Balcony closing: Ebert’s show runs out of time and money
Ignatiy Vishnevetsky, Roger Ebert and Christy Lemire
A post-Thanksgiving cornucopia of Robservations on the media beat:
- Calling it a “sad but necessary moment of realism,” Roger Ebert announced Wednesday that his weekly movie-review show will go off the air at the end of December. In a blog post titled So long for a while, the famed Chicago Sun-Times critic said Ebert Presents At the Movies would go on hiatus while he and his executive-producer wife Chaz continue to seek funding for the public television series, produced at Window to the World Communications WTTW-Channel 11. Earlier in the month, Ebert disclosed that they had been bankrolling the show almost entirely on their own since its debut last January. “The show has been a success,” he wrote. “We will have produced 50 episodes. In Christy Lemire and Ignatiy Vishnevetsky we have co-hosts whose chemistry has ignited, and who provide two definitely different viewpoints, which is the idea. We have developed a cadre of contributors who have created video essays and festival reports. What we haven’t been able to do is find the financing.”
- Nine months after the parent company of the Sun-Times lost its financial angel and savior, the newspaper may be on the verge of changing hands again. Crain’s Chicago Business reported Wednesday that an investor group led by Michael Ferro Jr.’s Chicago-based Merrick Ventures is preparing to make a $14 million bid in cash and assumed debt for Sun-Times Media Holdings. The principals already have an investment in the Chicago News Cooperative. Sun-Times Media was rocked by the death last March of chairman James Tyree, who rescued the paper from liquidation in September 2009. His successor, Jeremy Halbreich, would not comment on the Crain’s report, but said in a statement: “The paper and the company have never been put up for sale. We’ve not been shopped. We are not being marketed.”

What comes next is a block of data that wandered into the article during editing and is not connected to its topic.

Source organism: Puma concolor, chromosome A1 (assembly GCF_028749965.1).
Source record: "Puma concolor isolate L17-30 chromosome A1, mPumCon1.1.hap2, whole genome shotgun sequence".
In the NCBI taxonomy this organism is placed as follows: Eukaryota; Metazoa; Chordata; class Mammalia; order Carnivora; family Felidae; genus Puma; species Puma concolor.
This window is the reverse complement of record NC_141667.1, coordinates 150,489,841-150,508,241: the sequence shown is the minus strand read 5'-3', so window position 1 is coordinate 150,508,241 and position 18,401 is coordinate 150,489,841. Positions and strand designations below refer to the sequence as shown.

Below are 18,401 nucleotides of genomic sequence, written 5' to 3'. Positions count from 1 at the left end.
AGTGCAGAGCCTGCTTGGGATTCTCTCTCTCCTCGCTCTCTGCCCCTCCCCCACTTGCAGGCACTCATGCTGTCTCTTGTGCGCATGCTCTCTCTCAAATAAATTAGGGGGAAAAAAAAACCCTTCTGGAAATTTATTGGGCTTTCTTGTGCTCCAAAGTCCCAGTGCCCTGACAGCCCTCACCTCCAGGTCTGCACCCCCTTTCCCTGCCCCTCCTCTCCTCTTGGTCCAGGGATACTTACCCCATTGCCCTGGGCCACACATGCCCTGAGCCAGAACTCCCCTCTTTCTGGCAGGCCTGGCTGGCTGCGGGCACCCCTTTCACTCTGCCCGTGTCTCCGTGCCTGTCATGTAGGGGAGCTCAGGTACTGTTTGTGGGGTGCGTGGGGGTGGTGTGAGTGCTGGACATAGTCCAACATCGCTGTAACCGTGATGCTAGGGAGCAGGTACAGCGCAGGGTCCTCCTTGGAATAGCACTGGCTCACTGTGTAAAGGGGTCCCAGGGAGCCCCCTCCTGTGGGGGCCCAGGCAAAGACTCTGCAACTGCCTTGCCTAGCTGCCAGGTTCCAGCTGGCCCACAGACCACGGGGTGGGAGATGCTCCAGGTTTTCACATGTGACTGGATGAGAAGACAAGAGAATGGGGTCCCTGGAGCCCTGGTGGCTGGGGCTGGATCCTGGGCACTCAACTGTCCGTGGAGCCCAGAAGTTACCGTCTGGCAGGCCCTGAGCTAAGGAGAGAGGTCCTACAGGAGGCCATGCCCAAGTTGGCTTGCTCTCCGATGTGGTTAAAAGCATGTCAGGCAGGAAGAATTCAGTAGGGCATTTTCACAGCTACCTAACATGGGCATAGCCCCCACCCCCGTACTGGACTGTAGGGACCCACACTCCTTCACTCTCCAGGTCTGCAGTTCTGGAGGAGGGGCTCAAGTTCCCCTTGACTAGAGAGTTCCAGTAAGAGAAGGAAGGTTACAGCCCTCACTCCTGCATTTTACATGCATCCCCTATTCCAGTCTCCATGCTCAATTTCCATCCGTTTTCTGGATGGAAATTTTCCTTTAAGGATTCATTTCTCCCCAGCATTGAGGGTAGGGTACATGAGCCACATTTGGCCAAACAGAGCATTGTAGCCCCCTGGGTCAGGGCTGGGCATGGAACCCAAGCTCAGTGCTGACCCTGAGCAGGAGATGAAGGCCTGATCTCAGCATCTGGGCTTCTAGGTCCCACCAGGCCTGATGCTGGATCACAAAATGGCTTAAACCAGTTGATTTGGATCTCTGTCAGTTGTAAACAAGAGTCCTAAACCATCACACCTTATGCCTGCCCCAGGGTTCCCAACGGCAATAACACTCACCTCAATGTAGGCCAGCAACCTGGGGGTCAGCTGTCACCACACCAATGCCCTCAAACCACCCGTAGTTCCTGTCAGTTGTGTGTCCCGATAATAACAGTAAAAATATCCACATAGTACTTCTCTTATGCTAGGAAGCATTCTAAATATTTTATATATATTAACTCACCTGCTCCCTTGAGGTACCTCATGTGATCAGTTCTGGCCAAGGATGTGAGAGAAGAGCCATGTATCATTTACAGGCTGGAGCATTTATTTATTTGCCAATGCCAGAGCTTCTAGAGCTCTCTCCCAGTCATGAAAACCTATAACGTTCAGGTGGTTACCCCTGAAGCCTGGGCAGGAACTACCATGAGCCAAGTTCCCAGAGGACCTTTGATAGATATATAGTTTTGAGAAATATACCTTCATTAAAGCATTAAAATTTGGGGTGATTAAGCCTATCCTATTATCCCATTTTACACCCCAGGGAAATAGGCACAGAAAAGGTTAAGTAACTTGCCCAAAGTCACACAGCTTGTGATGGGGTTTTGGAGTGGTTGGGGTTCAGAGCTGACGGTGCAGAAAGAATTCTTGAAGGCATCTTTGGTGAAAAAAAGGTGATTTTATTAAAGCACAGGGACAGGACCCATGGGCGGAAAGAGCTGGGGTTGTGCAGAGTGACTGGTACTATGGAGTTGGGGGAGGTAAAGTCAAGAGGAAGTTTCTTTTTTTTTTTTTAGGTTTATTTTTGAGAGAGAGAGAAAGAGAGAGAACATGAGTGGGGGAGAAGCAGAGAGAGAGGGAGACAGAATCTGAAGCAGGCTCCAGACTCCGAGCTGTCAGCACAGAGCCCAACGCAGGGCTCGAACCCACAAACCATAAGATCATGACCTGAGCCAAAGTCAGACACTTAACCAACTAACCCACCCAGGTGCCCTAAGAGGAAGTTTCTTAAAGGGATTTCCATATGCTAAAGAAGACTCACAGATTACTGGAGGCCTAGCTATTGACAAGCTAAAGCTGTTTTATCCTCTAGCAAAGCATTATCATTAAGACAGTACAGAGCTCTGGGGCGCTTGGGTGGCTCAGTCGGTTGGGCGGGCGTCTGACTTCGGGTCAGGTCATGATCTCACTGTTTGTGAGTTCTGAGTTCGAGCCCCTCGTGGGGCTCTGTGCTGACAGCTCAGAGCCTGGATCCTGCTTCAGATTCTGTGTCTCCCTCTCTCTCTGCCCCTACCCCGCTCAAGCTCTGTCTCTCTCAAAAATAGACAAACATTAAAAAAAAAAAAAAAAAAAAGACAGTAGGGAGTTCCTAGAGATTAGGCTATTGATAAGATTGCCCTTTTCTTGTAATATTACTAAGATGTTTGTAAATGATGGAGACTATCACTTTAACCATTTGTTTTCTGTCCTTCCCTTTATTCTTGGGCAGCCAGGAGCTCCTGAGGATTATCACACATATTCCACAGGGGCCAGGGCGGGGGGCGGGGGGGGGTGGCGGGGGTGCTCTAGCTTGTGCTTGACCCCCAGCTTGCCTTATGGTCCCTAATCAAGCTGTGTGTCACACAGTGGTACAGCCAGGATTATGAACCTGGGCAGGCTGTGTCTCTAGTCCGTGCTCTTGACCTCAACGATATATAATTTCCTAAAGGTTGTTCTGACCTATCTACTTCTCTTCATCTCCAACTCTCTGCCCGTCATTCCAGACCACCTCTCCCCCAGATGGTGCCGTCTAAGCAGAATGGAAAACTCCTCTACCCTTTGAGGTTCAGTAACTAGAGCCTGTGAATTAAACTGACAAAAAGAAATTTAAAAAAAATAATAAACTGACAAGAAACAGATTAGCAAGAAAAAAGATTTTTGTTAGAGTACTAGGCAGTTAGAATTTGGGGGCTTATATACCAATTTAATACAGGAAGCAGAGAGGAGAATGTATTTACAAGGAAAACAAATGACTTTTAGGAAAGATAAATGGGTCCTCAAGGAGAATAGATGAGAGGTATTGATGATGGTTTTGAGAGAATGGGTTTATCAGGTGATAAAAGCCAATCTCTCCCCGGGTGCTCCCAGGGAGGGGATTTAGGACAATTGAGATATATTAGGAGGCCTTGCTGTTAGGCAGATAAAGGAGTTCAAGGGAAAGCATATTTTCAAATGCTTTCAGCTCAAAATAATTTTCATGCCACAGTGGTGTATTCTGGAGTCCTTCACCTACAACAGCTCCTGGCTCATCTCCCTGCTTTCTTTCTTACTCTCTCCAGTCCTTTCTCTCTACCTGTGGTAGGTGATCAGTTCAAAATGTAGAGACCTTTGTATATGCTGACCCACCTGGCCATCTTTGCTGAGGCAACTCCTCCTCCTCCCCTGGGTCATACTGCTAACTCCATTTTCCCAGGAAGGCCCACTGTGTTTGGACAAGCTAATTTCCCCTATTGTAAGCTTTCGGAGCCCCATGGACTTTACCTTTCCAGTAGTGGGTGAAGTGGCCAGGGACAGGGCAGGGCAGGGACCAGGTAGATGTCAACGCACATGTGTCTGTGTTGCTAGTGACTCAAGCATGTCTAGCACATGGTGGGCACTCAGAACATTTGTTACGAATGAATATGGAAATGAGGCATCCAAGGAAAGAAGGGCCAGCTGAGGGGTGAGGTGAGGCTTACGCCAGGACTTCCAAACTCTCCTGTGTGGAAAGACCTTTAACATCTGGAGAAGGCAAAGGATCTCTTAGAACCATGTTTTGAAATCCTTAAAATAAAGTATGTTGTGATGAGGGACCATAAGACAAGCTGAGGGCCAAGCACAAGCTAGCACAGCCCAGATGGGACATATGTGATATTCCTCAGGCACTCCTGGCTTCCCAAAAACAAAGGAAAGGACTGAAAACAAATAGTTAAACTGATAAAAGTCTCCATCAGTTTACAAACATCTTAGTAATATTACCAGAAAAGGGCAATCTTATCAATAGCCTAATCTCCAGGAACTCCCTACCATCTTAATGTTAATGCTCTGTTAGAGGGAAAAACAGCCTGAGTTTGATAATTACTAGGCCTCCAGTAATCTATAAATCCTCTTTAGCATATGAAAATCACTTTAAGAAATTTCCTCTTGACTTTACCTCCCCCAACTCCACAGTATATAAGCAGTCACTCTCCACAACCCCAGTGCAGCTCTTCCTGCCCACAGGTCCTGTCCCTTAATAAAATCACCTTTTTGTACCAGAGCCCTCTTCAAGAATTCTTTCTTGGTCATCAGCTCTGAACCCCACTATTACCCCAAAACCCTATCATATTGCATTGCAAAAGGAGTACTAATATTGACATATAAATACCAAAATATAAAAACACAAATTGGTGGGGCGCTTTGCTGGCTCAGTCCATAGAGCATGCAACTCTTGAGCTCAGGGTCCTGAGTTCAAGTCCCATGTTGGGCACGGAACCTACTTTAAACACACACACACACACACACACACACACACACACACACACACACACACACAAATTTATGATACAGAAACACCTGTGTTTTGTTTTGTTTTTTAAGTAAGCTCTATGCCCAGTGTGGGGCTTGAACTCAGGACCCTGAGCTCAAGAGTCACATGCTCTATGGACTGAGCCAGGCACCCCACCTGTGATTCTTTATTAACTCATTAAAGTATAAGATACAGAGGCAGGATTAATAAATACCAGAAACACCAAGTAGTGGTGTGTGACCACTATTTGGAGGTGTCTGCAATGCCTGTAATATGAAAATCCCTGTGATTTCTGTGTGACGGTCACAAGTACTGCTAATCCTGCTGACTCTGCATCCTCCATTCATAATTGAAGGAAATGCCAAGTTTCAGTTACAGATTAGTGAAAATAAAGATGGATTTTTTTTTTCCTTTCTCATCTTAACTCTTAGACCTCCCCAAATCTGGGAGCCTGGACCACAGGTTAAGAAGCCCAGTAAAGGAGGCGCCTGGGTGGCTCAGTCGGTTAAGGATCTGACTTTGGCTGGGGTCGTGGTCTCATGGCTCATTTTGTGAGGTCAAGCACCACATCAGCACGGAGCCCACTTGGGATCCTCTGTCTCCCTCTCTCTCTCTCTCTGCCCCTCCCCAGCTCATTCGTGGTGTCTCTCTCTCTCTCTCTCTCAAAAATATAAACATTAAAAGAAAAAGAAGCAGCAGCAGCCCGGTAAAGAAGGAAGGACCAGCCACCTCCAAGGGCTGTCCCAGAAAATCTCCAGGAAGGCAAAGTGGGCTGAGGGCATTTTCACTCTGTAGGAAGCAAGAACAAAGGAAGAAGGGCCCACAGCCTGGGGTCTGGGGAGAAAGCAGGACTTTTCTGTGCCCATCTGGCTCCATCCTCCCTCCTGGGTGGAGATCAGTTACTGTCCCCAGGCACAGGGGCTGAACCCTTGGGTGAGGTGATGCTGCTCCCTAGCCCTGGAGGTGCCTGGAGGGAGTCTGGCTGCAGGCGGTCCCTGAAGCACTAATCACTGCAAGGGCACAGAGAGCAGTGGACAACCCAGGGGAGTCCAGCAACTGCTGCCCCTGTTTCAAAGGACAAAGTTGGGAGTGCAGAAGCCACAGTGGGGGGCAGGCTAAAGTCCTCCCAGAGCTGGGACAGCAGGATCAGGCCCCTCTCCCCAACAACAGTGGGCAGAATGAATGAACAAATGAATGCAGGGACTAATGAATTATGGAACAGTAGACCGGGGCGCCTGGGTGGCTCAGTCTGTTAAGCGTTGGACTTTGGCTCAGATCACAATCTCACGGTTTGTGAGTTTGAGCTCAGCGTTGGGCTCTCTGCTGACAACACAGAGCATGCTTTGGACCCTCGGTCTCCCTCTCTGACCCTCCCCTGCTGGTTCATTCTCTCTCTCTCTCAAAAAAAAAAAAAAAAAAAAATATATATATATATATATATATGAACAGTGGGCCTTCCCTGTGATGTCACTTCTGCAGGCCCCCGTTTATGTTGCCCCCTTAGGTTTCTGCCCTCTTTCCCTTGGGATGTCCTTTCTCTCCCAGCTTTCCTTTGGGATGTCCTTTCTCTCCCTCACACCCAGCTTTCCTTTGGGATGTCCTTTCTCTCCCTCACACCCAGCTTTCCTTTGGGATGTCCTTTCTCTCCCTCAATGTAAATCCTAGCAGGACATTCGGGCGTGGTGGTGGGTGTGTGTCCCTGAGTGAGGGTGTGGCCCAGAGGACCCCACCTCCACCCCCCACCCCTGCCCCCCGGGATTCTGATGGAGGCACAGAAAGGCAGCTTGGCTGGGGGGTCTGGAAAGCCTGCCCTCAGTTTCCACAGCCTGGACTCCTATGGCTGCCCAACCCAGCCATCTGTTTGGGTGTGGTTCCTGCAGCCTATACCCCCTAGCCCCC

- It’s a good thing there’s no one watching Fox Chicago’s noon newscast. Otherwise, there might be hell to pay for the train wreck that aired Wednesday. It was one embarrassing blunder, miscue and snafu after another. (Never mind the hypocrisy that one of the stories ridiculed NBC Nightly News’ Brian Williams for maintaining his composure during a fire drill in his studio.) The Fox disaster culminated a few seconds into a live interview with TMZ’s Harvey Levin when the satellite “window” closed, Levin was cut off midsentence, and the screen went to color bars. “Please give us a chance tomorrow,” an exasperated anchor Patrick Elwood pleaded with viewers at the end of the show. Added co-anchor Jan Jeffcoat: “We promise we’ll be better.” For the record, the noon news averaged a dismal 0.7 rating in November — down 42 percent from a year ago.
- The old line about putting lipstick on a pig came to mind Wednesday when Merlin Media moved to change the call letters of its FM News 101.1 from WWWN to WIQI. Until last July, the station had gotten along fine as WKQX for 34 years. One Merlin exec told me the new call letters “match up with the frequency better,” although he acknowledged that the move was mainly cosmetic. With the latest Arbitron ratings showing the station mired in 44th place with a 0.3 percent audience share, you’d think they might have more pressing concerns. Like coming up with a decent format, for instance.